There is no structure in art because art is free - and that is why art is remembered

Headshot of Melissa AdlerBy Suzanne Elshorafa

July 2022

Professor Melissa Adler's most recent project, Useful and Beautiful, works to dismantle the information spaces she has spent much of her research career critically analyzing.

How do you dismantle a system built on patriarchal, heteronormative settler-colonial ideologies? You use feminist, queer and colonial work to think differently about these systems. In 2019, FIMS Assistant Professor Adler received an Insight Grant from the Social Science Humanities Research Council for a project titled Desire in Sight: Aesthetic of knowledge organization (since retitled as Useful and Beautiful).

Useful and Beautiful combines common library rhetoric coupled with the beauty of artistic methods. Libraries are often characterized as useful and the inherent value of a library often lies in numbers, such as how many books have been checked out or how many people have visited the library. Adler suggests there is value in libraries that cannot be measured in this way.

“What happens when people are in the stacks, and they find that book or encounter something that gets them fired up? Because that is something that happens in the library. It is not measurable, but it is beautiful.”

Green library shelving full of books with coloured yarn strung between them.Adler is using artistic techniques to enter the realm of what is possible and to explore the new ways we can think about knowledge. She has been intentional about who she approached about contributing, wanting to work specifically with library workers, archivists, and students. She talked to people about ideas for projects and invited them to make and write things: “I gave them this frame and said, ‘let's think about knowledge organization through artistic and creative methods.’”

Together, the group set about reimagining information spaces through a variety of creative productions such as stories, visual art, sound productions, essays, and even weavings. The results of their investigations can be seen on their Useful + Beautiful website. Even while being forced to work separated and at home because of the COVID-19 pandemic, the team generated a rich collection of materials.

key Takeaway

People working in roles not traditionally thought of as creative (librarians, archivists, museum staff) are poets, artists, playwrights, makers, tinkerers, and writers, who have a capacity to use creative techniques to address colonial and patriarchal knowledge organization structures.

Useful and Beautiful is a two-pronged research project that builds on Adler’s previous and current work. Her current work titled Informing Empire: Knowledge Organization in Thomas Jefferson’s Information Age investigates Thomas Jefferson’s information systems and technologies and the way he chose to organize information. And previous work examining the Library of Congress concluded that we must think of libraries as powerful societal influencers because the way in which information is organized affects how we encounter and understand the information we use each day. For example, Indigenous history is often classified as belonging to the “pre-Columbian” era, a false narrative that perpetuates ignorant ideologies.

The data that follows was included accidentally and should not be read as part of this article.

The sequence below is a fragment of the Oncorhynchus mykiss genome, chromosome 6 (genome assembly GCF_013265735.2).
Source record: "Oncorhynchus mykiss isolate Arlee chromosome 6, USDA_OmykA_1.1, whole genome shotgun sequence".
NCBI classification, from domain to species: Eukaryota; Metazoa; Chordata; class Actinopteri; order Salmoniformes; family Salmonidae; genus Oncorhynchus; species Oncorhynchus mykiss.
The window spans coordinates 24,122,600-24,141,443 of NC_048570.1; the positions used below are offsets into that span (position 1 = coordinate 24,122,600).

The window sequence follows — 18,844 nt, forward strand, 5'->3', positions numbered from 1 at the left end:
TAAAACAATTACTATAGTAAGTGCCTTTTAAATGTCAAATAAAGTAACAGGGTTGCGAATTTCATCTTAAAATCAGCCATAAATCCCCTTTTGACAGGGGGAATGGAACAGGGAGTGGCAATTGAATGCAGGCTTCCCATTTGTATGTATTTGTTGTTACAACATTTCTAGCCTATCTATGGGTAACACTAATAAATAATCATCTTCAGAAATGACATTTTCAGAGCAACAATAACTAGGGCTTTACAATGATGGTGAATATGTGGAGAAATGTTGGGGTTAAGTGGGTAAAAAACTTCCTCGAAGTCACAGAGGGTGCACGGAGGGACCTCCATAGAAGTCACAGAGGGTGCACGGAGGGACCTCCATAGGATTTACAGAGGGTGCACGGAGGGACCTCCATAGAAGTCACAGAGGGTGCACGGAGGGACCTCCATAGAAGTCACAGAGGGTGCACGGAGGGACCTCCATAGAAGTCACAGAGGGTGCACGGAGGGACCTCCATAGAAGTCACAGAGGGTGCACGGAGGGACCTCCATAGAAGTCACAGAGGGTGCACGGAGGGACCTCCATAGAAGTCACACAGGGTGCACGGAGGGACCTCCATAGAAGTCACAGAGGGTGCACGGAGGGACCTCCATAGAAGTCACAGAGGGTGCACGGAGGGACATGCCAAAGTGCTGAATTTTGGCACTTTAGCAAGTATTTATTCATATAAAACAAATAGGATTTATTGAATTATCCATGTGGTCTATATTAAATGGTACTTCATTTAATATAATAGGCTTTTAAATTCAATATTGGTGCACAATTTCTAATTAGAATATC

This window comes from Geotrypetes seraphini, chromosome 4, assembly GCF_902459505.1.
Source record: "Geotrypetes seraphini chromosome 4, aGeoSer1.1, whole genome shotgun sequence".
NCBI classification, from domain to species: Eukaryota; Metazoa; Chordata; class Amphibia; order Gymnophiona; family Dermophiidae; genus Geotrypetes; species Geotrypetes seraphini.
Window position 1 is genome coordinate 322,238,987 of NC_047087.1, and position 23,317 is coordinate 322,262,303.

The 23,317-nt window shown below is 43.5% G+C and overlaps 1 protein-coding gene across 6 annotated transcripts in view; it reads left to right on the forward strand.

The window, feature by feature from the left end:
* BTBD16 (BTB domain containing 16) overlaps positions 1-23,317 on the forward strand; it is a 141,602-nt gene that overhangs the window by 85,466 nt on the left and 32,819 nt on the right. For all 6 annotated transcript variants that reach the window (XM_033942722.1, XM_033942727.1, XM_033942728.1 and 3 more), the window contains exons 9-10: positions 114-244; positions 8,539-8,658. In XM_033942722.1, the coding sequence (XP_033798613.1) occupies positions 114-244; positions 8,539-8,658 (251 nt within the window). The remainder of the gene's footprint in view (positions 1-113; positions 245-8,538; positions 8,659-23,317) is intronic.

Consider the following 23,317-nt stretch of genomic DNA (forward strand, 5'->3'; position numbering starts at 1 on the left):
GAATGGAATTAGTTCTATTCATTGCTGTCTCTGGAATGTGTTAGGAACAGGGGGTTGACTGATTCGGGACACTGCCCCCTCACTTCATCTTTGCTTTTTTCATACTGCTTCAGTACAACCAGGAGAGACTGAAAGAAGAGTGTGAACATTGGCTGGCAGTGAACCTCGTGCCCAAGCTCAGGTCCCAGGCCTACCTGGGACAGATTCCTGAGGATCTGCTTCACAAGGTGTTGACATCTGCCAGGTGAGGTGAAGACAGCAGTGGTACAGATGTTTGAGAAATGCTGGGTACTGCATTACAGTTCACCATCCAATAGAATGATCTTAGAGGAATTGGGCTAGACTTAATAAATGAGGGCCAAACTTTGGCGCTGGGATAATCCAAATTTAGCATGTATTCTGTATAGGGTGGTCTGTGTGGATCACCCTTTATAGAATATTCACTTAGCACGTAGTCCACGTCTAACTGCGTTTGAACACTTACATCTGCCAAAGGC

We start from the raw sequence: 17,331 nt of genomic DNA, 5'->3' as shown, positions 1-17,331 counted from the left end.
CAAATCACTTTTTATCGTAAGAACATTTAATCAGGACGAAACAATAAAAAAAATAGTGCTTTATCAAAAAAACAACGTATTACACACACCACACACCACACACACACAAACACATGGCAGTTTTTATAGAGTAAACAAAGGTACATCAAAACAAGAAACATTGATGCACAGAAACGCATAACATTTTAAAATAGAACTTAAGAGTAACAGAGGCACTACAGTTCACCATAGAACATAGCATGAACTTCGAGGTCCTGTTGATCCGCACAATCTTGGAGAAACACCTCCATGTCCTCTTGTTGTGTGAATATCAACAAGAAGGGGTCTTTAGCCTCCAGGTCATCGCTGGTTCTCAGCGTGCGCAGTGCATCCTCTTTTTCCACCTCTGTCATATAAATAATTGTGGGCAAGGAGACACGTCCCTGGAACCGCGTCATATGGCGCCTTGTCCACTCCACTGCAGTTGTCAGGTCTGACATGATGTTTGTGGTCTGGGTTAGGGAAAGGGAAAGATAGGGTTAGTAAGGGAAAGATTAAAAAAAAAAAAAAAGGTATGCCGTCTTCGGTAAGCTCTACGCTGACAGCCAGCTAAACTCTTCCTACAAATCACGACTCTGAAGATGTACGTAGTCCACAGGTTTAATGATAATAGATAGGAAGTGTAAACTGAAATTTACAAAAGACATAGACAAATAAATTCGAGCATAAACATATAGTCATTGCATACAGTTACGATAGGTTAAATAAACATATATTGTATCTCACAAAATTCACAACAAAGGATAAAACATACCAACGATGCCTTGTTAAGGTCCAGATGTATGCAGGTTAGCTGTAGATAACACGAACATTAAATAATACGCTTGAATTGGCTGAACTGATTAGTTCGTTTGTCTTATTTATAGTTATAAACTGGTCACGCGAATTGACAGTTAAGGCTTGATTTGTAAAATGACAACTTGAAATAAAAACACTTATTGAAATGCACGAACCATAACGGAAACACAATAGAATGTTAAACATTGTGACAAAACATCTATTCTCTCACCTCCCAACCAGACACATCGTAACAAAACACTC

The way information is categorized affects the way we understand and think about information. - Melissa Adler

Using the findings from these past projects, Adler and her team are now creatively and collaboratively dismantling and reimagining libraries, archives and museums as spaces that are creative, inviting, and open, rather than measured, inflexible spaces created within a heteropatriarchal, settler-colonial and white-supremist ideology.

“I think these academic, historical and critical projects serve a purpose in this broader project of dismantling and decolonizing. Where you do that dismantling, it opens space for thinking differently and creatively. That is what I think is needed and this project is a realization of that,” she explains.

Often, information spaces are divided and do not encourage the use of imagination. Using art to organize information provides an entry for larger conversations about how we structure, connect, and relate to our world.

Professor Adler's reseach team includes: Hazel Jane Plante, Ana Diab, Elizabeth Livingstone, Emily Drabinski, Amanda Belantara, Erin MacIndoe Sproule, Greg Nightingale, Gretchen Alexander, Julia Bell, Ioana Dragomir, Marnie James and Shawn(ta) Smith-Cruz.


This profile is part of a series written by graduate students in MMJC 9604 Professional Writing, during the Winter 2022 term. Profiles have been edited by FIMS Communications staff for clarity.

Image of the library green library shelving is from the Useful and Beautiful website.